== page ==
Tips for Working with E-Learning Voice-Over Talent

Working with professional voice-over talent can help your courses be more polished and professional, but this comes at an expense. Over the years, I’ve discovered several tips for working with voice-over talent to help make the process easier and more efficient, which can help keep your costs down.

Here are my top three tips for working with voice-over talent.

1. Provide file type, naming, and editing preferences.

While it’s easy to assume your voice-over talent will record, edit, and name the files in a logical manner, it’s really your job to provide this guidance. Remember, your voice-over talent likely works with many different clients with many different expectations. Providing specifics regarding file types, naming conventions, and editing preferences will save you a few extra emails and/or phone calls.

The next time you work with voice-over talent, remember to…

  • Indicate the preferred file type. MP3 and WAV are both popular audio file types that work with the four major e-learning authoring tools. If you’re not sure which audio file type to use, check out this article, which describes the differences among the major types.
  • Indicate your naming preferences for each audio file. I suggest naming your audio files according to the slide for which each one is associated. For example, audio file 1-2.MP3 goes with slide 1.2, and 1-3.MP3 goes with slide 1.3. You may also want to include a simple keyword in the name of the audio file to make easier to identify.
  • Finally, indicate your editing preferences. For example, I like to have an extra second of silence at the beginning and end of each audio file.

2. Be specific about what needs to be recorded.

E-learning storyboards usually contain a lot of information. Not only do they indicate the audio narration, storyboards also include information regarding on-screen graphics, programming notes, and interaction specifications. While you might be able to decipher all this information, it’s good to remember that your voice-over talent is not an e-learning developer.

The next time you work with voice-over talent, remember to specify exactly what needs to be recorded. There’s no need to send the entire storyboard. I usually create a separate document that includes only the audio narration, file type, file naming, and editing information, specifically for my voice-over talent. This document leaves little question about what I need for each recorded audio file.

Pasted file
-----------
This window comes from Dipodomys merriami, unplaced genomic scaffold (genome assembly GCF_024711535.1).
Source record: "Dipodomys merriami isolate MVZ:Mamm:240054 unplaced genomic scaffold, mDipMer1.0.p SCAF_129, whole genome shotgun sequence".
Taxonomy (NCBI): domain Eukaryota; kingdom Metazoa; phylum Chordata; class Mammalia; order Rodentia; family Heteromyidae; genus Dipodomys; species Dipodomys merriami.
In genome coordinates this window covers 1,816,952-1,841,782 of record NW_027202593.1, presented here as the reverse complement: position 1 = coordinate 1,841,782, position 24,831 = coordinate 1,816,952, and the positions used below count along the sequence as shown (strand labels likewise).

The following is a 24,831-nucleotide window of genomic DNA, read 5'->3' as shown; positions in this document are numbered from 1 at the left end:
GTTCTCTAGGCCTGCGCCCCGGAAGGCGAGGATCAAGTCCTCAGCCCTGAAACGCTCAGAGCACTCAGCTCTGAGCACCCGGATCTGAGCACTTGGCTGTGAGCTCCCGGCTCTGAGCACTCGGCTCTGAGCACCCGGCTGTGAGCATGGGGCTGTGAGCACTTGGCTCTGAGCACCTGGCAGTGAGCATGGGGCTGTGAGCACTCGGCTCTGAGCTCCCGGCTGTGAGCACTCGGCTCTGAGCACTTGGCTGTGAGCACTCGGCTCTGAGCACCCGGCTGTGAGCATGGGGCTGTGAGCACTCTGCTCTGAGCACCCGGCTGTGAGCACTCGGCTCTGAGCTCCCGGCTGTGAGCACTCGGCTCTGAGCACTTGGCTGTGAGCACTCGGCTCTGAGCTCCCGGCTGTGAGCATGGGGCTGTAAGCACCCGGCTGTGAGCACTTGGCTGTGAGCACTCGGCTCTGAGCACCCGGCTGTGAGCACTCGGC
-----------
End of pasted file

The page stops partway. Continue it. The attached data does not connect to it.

3. Provide pronunciation guidance for special terms and acronyms.

When developing any type of training or communication for your organization or client, you’re likely to use special or proprietary terms and acronyms. Although these terms may roll off your tongue without much effort, you can’t expect your voice-over talent to do the same.

The next time you work with voice-over talent, remember to provide pronunciation guidance for special terms, acronyms and names. For simple terms, provide the phonetic spelling as a comment in the document. For more complicated terms, it might be helpful to quickly record yourself saying the term and provide that recording to your voice-over talent to reference.

As for acronyms, pronunciation guidance can be just as important. For example, read the following excerpt from an e-learning course regarding a “Remote Operations Center:”

“The ROC has been created to support the organization with dedicated security surveillance from a remote location.”

How should the voice over talent pronounce the acronym: “R.O.C.?” Should they pronounce it as it is spelled and say “The R-O-C?” Should they say “The ROC,” like rock? Or, should they pronounce the full phrase and say “The Remote Operations Center?”

Providing guidance about these special terms and acronyms can help save time and money. If your voice-over talent can record it the right way the first time, you won’t need him or her to go back and record it again.

These are just some of the tips I’ve found to be effective when working with voice-over talent. Using these tips, your project development will move quicker and your voice-over talent will be more efficient, accurate, and happy.

What tips can you share that you’ve learned about working with voice-over talent? If you’re a voice-over artist, what can e-learning developers do to make your life easier? Share your thoughts and tips by commenting below.

Tim Slade

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